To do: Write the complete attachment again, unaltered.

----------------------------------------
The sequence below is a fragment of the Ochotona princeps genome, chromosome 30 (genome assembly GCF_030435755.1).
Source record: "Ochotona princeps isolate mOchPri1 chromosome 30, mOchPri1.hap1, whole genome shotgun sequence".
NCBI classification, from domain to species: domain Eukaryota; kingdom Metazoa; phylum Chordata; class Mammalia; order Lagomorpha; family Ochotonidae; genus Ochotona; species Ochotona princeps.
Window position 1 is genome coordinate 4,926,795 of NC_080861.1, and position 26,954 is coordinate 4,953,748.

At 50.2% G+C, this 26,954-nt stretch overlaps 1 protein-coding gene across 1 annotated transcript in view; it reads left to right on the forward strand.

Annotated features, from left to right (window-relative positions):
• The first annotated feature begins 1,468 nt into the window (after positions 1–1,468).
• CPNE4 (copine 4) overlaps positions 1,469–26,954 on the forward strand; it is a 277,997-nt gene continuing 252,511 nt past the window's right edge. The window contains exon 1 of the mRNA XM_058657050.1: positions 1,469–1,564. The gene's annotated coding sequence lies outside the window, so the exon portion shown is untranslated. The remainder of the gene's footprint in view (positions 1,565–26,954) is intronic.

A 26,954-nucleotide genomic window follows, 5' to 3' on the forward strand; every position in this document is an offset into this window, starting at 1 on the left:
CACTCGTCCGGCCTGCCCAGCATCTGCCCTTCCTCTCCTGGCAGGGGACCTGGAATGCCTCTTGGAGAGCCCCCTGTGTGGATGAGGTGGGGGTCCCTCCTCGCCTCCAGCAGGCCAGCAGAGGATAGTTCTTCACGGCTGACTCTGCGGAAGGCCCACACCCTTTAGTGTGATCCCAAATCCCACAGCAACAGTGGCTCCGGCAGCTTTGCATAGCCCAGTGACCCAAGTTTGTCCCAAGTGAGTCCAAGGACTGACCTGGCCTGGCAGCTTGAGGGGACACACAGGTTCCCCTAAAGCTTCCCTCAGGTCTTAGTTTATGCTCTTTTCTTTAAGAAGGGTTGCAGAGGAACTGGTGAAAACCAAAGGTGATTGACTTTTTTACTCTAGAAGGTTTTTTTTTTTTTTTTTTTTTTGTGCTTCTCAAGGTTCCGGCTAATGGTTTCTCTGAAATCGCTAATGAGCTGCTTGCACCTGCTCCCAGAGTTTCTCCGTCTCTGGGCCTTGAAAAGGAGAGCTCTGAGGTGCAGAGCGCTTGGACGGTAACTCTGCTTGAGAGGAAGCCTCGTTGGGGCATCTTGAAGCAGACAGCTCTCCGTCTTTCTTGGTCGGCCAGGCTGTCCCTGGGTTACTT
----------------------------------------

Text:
The sequence below is a fragment of the Ochotona princeps genome, chromosome 30 (genome assembly GCF_030435755.1).
Source record: "Ochotona princeps isolate mOchPri1 chromosome 30, mOchPri1.hap1, whole genome shotgun sequence".
NCBI classification, from domain to species: domain Eukaryota; kingdom Metazoa; phylum Chordata; class Mammalia; order Lagomorpha; family Ochotonidae; genus Ochotona; species Ochotona princeps.
Window position 1 is genome coordinate 4,926,795 of NC_080861.1, and position 26,954 is coordinate 4,953,748.

At 50.2% G+C, this 26,954-nt stretch overlaps 1 protein-coding gene across 1 annotated transcript in view; it reads left to right on the forward strand.

Annotated features, from left to right (window-relative positions):
• The first annotated feature begins 1,468 nt into the window (after positions 1–1,468).
• CPNE4 (copine 4) overlaps positions 1,469–26,954 on the forward strand; it is a 277,997-nt gene continuing 252,511 nt past the window's right edge. The window contains exon 1 of the mRNA XM_058657050.1: positions 1,469–1,564. The gene's annotated coding sequence lies outside the window, so the exon portion shown is untranslated. The remainder of the gene's footprint in view (positions 1,565–26,954) is intronic.

A 26,954-nucleotide genomic window follows, 5' to 3' on the forward strand; every position in this document is an offset into this window, starting at 1 on the left:
CACTCGTCCGGCCTGCCCAGCATCTGCCCTTCCTCTCCTGGCAGGGGACCTGGAATGCCTCTTGGAGAGCCCCCTGTGTGGATGAGGTGGGGGTCCCTCCTCGCCTCCAGCAGGCCAGCAGAGGATAGTTCTTCACGGCTGACTCTGCGGAAGGCCCACACCCTTTAGTGTGATCCCAAATCCCACAGCAACAGTGGCTCCGGCAGCTTTGCATAGCCCAGTGACCCAAGTTTGTCCCAAGTGAGTCCAAGGACTGACCTGGCCTGGCAGCTTGAGGGGACACACAGGTTCCCCTAAAGCTTCCCTCAGGTCTTAGTTTATGCTCTTTTCTTTAAGAAGGGTTGCAGAGGAACTGGTGAAAACCAAAGGTGATTGACTTTTTTACTCTAGAAGGTTTTTTTTTTTTTTTTTTTTTTGTGCTTCTCAAGGTTCCGGCTAATGGTTTCTCTGAAATCGCTAATGAGCTGCTTGCACCTGCTCCCAGAGTTTCTCCGTCTCTGGGCCTTGAAAAGGAGAGCTCTGAGGTGCAGAGCGCTTGGACGGTAACTCTGCTTGAGAGGAAGCCTCGTTGGGGCATCTTGAAGCAGACAGCTCTCCGTCTTTCTTGGTCGGCCAGGCTGTCCCTGGGTTACTT